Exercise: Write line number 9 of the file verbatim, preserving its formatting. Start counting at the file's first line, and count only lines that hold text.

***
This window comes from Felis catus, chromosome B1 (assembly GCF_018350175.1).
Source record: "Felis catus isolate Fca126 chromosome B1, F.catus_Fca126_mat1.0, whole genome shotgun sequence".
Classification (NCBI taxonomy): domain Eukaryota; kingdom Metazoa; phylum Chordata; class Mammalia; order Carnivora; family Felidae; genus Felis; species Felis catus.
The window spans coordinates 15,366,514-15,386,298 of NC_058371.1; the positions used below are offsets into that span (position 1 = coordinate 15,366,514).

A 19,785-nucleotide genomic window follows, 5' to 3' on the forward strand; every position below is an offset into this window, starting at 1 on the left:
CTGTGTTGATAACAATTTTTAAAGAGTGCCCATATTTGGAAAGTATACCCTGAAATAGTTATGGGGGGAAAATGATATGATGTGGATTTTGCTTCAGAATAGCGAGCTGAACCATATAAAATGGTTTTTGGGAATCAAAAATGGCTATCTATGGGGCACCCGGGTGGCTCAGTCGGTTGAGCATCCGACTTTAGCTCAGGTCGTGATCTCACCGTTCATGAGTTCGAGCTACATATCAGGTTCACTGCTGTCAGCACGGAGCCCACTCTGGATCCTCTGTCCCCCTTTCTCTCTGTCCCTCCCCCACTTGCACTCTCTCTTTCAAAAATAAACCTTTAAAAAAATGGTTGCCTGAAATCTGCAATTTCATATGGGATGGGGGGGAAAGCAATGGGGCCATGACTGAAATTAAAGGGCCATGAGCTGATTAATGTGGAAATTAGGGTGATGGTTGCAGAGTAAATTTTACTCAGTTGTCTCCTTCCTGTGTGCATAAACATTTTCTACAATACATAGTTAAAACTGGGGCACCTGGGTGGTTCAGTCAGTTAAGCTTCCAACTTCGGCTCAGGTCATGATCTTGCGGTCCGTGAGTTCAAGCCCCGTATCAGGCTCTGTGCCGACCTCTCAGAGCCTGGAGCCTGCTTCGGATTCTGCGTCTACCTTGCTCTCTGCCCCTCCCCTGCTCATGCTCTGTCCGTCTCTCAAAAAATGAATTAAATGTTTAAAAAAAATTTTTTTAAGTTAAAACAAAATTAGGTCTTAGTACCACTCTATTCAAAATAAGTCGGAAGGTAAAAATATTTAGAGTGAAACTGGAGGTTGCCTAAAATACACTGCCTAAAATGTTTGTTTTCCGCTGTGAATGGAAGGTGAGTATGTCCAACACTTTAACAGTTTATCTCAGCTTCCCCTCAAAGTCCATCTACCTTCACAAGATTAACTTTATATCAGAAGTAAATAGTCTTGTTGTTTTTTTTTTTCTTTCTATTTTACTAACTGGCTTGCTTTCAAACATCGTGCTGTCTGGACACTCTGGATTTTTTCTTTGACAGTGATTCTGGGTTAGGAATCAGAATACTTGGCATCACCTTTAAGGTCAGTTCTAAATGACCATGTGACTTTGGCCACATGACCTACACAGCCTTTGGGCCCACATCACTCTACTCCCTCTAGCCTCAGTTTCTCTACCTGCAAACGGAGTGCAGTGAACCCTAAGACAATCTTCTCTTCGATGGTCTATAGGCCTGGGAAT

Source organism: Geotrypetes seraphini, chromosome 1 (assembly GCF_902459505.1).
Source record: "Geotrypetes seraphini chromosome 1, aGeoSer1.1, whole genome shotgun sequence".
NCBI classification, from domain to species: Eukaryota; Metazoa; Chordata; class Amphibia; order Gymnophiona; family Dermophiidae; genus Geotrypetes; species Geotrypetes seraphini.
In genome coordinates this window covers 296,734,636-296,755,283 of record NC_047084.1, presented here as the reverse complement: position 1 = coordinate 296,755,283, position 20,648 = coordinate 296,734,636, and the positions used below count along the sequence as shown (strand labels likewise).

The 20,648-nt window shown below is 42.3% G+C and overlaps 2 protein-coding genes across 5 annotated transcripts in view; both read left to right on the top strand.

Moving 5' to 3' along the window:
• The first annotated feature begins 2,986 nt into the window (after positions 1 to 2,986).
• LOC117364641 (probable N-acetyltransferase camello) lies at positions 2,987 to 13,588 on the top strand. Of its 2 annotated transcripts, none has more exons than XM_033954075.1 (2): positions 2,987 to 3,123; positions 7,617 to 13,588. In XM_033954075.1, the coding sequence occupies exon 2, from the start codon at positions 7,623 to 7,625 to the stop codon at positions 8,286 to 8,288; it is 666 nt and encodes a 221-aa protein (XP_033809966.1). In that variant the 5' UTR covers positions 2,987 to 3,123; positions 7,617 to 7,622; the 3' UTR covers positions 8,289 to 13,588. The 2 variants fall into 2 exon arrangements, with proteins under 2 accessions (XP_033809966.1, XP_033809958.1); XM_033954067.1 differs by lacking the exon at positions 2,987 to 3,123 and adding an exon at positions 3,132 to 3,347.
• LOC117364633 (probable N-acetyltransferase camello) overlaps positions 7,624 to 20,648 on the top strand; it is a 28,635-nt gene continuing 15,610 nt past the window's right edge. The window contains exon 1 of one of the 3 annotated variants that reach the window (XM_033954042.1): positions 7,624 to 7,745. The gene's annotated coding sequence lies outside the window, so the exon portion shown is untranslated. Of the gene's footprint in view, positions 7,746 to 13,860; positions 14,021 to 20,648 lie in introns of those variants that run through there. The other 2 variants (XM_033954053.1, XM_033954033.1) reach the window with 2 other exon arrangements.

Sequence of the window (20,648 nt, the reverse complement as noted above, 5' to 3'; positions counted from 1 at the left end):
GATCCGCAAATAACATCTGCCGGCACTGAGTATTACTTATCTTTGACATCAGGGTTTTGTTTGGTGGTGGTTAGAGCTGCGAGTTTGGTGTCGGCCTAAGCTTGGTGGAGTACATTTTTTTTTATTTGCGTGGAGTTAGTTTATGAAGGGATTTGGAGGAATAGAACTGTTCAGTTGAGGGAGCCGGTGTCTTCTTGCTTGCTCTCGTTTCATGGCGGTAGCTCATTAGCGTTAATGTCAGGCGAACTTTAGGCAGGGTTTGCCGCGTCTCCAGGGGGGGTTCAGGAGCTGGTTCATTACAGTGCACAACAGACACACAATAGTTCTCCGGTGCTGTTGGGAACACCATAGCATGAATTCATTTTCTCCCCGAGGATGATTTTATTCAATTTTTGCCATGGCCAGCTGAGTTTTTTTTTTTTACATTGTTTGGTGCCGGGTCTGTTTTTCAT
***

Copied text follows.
NCBI classification, from domain to species: Eukaryota; Metazoa; Chordata; class Amphibia; order Gymnophiona; family Dermophiidae; genus Geotrypetes; species Geotrypetes seraphini.